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Re: [RC] [RC] was: Jack Russels now: puppy selection LONG - Buffy

I've been a certified dog trainer for over 12 years now and training for
over 20yrs.  I've done everything from narcotics, to basic obedience to
service dogs for the disabled.  AKC is a joke, it is simply a registry.  So
the fact that a dog is AKC registered doesn't make it any better then one
that isn't.  The "nice" thing to AKC is they hold sanctioned shows where you
can earn titles.  I hold in the highest respect some of the breed clubs that
are not AKC sanctioned.  Such as the JRTCA, and the SV(German German
Shepherd registry).  The SV requires not only conformation titles, but
working titles, endurance test and breed survey for their top dogs.  They
have very strict restrictions on how many litters and bitch can have and how
many they can raise.  They do have some faults, but over all in my opinion a
far better registry for keeping the breed true.
I've kind of missed majority of this discussion, but see it was Jack
Russels.  I've done agility with several friends who have JRTCA dogs and
they are awesome.  These people also hunt and show with their registry and
have done very well with there dogs.  AKC tends to take breeds in and change
them, they lose working ability and temperament.  Good temperament is what
makes ANY dog great.  I do believe temperament is 100% genetic and can be
greatly influenced by environment.  I believe there are some wonderful reg
and non-reg. dogs in rescues.  Learning how to evaluate temperament and
drive is probably the best thing in the world one can do before choosing a
dog.  I highly recommend www.volhard.com Wendy has some evaluation guides on
her web site that are very easy to do and self explanatory.  As to finding a
good breeder, find one who has a written contract.  Make sure that contract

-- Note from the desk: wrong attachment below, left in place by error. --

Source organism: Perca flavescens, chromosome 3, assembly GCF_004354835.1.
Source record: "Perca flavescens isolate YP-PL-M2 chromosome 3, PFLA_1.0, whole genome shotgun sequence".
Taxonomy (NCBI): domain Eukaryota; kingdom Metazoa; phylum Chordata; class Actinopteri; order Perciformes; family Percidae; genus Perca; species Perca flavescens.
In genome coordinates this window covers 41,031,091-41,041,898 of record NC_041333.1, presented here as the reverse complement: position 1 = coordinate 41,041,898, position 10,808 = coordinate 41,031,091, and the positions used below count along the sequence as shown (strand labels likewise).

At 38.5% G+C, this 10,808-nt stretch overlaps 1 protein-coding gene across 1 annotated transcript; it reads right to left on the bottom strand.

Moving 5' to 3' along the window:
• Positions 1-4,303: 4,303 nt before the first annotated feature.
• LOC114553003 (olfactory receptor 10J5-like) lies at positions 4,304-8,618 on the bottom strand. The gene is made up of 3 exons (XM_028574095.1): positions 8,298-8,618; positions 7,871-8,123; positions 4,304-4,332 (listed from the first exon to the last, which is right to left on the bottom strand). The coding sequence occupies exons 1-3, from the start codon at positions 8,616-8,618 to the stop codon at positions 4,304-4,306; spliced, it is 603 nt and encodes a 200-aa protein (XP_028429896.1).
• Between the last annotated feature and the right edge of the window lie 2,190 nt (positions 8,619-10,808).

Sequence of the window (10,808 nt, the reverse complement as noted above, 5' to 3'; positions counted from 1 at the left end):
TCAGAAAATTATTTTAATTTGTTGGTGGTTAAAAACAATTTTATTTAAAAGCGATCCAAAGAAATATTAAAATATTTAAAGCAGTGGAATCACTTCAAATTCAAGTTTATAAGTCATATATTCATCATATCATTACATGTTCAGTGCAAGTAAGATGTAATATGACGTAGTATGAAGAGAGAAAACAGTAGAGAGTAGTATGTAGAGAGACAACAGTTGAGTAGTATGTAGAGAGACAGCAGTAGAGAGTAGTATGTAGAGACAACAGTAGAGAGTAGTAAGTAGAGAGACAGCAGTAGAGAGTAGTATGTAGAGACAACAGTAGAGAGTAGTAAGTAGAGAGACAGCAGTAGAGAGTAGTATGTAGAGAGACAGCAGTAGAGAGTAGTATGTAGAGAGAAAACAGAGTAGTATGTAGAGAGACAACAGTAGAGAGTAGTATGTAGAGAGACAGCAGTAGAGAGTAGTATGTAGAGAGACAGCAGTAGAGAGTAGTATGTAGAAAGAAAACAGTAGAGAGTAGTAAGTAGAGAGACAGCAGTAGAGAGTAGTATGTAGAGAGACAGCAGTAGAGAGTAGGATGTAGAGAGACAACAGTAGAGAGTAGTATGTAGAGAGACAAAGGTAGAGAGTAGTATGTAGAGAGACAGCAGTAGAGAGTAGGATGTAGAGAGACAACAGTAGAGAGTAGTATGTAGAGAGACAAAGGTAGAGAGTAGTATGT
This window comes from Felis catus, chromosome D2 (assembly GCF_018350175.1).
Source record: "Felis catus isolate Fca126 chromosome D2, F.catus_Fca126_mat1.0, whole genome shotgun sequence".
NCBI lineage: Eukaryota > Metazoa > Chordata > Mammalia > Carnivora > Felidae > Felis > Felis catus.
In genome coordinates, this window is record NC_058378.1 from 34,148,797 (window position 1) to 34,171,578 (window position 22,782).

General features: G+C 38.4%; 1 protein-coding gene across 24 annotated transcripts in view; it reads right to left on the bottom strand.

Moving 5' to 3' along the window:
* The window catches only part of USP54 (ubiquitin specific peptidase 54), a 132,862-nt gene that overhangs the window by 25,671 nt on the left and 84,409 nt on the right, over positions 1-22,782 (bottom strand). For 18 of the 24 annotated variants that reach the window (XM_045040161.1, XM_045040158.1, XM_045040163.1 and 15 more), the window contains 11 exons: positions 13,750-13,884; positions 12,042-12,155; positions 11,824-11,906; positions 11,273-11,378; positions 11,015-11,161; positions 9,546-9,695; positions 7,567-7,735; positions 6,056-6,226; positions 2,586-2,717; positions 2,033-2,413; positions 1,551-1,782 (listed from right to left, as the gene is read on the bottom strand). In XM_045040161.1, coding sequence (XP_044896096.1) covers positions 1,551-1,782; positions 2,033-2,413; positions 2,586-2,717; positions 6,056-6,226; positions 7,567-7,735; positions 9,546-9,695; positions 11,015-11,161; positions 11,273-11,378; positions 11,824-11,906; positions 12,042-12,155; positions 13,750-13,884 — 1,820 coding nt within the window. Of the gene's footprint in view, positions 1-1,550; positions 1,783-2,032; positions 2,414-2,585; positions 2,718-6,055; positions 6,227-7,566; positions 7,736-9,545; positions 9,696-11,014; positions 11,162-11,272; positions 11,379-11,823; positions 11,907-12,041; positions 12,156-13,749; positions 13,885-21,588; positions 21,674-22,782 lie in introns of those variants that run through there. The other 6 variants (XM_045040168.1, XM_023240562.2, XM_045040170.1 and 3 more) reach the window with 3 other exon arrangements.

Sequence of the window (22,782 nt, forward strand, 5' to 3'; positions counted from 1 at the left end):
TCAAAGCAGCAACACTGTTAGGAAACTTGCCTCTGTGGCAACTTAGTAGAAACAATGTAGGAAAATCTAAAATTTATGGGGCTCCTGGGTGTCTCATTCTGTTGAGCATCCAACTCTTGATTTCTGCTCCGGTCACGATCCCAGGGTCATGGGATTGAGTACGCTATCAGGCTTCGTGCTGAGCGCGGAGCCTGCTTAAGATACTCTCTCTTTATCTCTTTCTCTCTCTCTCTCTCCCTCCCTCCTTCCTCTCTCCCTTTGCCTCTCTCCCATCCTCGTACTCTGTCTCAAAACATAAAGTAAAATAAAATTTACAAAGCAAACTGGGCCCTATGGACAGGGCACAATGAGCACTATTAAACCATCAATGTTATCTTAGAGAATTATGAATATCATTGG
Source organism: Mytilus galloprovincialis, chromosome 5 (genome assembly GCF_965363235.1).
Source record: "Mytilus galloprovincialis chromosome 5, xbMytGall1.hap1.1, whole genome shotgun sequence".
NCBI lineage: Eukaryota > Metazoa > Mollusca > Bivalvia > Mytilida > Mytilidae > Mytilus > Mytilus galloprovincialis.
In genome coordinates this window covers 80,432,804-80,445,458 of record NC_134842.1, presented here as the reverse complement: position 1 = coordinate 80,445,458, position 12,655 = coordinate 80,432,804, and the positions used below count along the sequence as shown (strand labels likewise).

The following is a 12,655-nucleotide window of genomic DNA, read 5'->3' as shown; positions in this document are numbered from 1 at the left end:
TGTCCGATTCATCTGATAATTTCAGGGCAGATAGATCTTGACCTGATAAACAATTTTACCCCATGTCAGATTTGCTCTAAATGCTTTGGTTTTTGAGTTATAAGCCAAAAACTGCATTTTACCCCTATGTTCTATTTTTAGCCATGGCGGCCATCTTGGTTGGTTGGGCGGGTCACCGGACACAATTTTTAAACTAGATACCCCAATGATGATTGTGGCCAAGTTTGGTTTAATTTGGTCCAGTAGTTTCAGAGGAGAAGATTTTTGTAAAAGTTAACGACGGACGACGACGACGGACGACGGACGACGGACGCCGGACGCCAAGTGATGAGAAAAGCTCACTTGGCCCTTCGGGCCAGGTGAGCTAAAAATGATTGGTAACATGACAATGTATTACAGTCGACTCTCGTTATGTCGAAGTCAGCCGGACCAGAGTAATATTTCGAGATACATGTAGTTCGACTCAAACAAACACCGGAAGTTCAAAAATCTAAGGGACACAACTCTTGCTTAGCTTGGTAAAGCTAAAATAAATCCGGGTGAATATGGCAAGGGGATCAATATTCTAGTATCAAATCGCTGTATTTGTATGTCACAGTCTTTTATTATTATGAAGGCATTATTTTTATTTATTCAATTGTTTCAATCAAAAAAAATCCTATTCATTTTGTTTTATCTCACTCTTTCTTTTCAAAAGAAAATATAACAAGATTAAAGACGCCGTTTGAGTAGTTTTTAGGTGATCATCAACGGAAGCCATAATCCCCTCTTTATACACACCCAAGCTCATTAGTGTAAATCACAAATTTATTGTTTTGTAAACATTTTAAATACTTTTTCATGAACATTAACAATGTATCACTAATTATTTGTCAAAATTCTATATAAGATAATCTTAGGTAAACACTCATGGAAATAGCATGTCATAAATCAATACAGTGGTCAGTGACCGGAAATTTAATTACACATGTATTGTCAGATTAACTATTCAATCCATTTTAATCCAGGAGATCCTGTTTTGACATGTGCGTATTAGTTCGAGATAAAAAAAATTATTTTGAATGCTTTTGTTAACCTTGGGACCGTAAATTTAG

is in the best interest of the dog NOT the breeder.  Make sure they do
health testing, this means researching the breed to find out problems they
are known for.  The biggest thing in my contract is make sure they want that
dog back for any reason for the rest of it's life.  That may or may not mean
you get your money back, but they will take the dog back.  Watch out for
breeders who will replace a dog for a health problem, but require you to
return that dog first.  Unless they will allow you to have it altered and
keep it as a pet.  Some breeders contracts require the dog back knowing most
families don't want to give this animal up after they've already became
attached to it.  Thus, they don't have to worry about honoring the contract.
Ask questions about their vaccine program and feeding program.  There have
been a lot of changes lately regarding these and some are up on them some
are not.  If this dog is strictly going to be a pet they should require it
to be altered!  If it's being sold with breeding rights they should still
have restrictions about breeding it.  Such as titles and health certs being
required before it can be bred.  Hope my points made sense, good luck
finding your next best friend!
Buffy
Spellcaster Miniature Horses
Beware... They'll cast a spell on your heart!
www.geocities.com/spellcasterminis/
Poetic Endings Chinese Cresteds
www.geocities.com/chinesecresteds/
Yahoo Messenger ID:  Spellcasterminis
Aol Instant Messenger ID:  PoeticSpells
----- Original Message -----
From: Ridecamp Guest <guest-owner@xxxxxxxxxxxxxxxxx>
To: <ridecamp@xxxxxxxxxxxxx>
Sent: Tuesday, February 17, 2004 6:33 PM
Subject: [RC] [RC] was: Jack Russels now: puppy selection


Please Reply to: Nicole nkinsey@xxxxxxxxxxx or ridecamp@xxxxxxxxxxxxx
==========================================

2. Find a good breeder.  Make sure their dogs are AKC
registered, and that the puppies are also eligible.

I really liked much of this post, but had "issues" with this
point that doesn't seem to have been addressed by others yet.

1) Not all dogs are purebreds.  There are some fantastic mutts
out there.  Granted, you might not know what you're getting, and
you can't do all your breed research, but you really don't hear
about many people having problems with their mutts. :)

2) Not all breeds are AKC recognized.  Not being AKC recognized
does not make it less of a breed, nor does it make it inferior
to AKC breeds.  I happen to have one of these, a Cane Corso.

And, to go with the research hints, don't always believe the
reputation many breeds get, both good and bad.  It's been my
experience that the "bad rep" breeds are animals I get along
with well, while the "everyone loves them" breeds are the types
I don't really like.  Just like in horses, breed stereotypes
don't always mean a whole lot.

~Nicole


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[RC] [RC] was: Jack Russels now: puppy selection, Ridecamp Guest